Most common terminology
Bareboat charter is a scheme in which you charter a yacht and are responsible for navigation and safety on board without the assistance of a licensed skipper, assuming you have navigation expertise. A valid certificate of navigational competence and a VHF radio operator’s certificate are required for bareboat charter.
Cabin charter allows you to reserve a berth or cabin on a pre-arranged sailing trip while sharing a vessel with other passengers. This choice generally refers to chartering a motorsailer.
A competent captain and a crew, which normally consists of a cook, hostess, mechanic, or even more members, are included in a crewed charter. During your voyage, the captain and crew are in charge of all duties on board, including navigation, cooking, cleaning, provisioning, protection, and all other information.
One-way charter requires you to charter a boat to depart from one port and return to another. A one-way charter can include an extra fee for the boat’s relocation.
The balance due upon making a reservation and signing the contract is known as an advance payment (also known as a deposit). The amount of the advance payment is typically 50%, but it may also be 30% of the overall charter fee.
The balance contribution is the amount that must be paid at least one month prior to the charter’s start date. Depending on the amount of upfront deposit, the balance payment is normally 50 percent to 70% of the gross charter fee.
Check-in is expected prior to departure which typically takes no longer than one hour. A competent skipper oversees check-in and gives guests tips and guidance on all aspects of navigation and facilities.
Since disembarking, you must check out. The boat must be examined for any potential damage. The security deposit will be refunded to the client if there is no harm.
The cost of operating a yacht varies depending on where you sail and which yacht you pick. If fuel economy is important to you, talk to your broker about it at the start of your quest. If your charter entails meeting or leaving the yacht anywhere other than its home port, there might be certain harbor fees and positioning (delivery) costs.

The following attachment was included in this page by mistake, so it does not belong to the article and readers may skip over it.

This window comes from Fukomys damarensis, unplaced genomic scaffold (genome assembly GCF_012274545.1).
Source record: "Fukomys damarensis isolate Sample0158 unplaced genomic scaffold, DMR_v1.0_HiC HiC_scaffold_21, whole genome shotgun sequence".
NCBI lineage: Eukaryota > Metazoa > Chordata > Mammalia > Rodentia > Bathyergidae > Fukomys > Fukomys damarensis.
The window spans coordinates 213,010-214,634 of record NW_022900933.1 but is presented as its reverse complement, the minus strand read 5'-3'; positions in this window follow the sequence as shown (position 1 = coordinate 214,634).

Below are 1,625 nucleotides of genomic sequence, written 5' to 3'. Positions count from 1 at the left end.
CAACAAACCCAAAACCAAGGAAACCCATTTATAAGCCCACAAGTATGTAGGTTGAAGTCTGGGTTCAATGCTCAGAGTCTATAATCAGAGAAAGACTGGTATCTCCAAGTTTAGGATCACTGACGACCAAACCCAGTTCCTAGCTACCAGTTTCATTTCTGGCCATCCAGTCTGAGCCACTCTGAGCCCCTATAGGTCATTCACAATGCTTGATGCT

In Europe, harbor fees are known as dues, and they differ from port to port. This is usually a minor line item in the charter budget.
The charter fee in Western Mediterranean Terms (WMT) covers the use of the yacht and facilities, as well as the salaries and insurance of the crew. Many other expenditures, such as petrol, food and drinks for the charter party, berthing charges and port fees, charges for water and electricity taken from shore, washing, telecommunications, and SatCom bills, will be paid at cost to the charterer. WMT is used by a host of big yachts sailing in the Adriatic, Aegean, and Caribbean.
Eastern Mediterranean Terminology (Greek & Turkish) (EMT) signifies that the charter fee covers the use of the yacht and facilities, as well as the salaries and food of the passengers, insurance, breakfast and lunch, and fuel for a fixed amount of hours of sailing each day, averaged over the length of the charter. Berthing fees and harbor fees are typically included as well. Power for the tenders, dinner on board, drinks, washing, and phone calls will all be credited to the charterer.
The client pays an APA (Advanced Provisioning Allowance) to cover additional costs while on board, such as food, electricity, correspondence, onshore arrangements, and so on. APA is normally 25% of the charter fee. At the close of the charter, all funds that were not used would be transferred to the customer. If the costs surpass the APA, the customer is responsible for the difference.
A security fee must be paid prior to embarkation in the event that the boat is damaged on the sailing voyage. It compensates for any injury or harm not compensated by the boat’s insurance. If there is no risk, the security deposit is fully refundable.
Glossary of Terms for Yachting and Boating
The yachting world is full of nicknames and jargon – it can be hard to understand some of the technical language used. Scroll down to read through some of the most popular sailing terms and what they mean!
Base charter rate
Buoy (normally pronounced “boowie”, but sometimes “boy”)
Charter yacht broker
Flying bridge (or Flybridge)
‘Inclusive” charter rate
Jury rig (jerry-rig)
LOA – Length Over All
Luxury Yacht – a crewed charter yacht the strives to provide 5-star service to its charterers including cuisine, water sports, housekeeping, and navigation
MYBA – The Worldwide Yachting Association – originally the Mediterranean Yacht Brokers Association (pronounced ‘Mee ba”)
Personal flotation device (PFD)
RIB (rigid inflatable boat)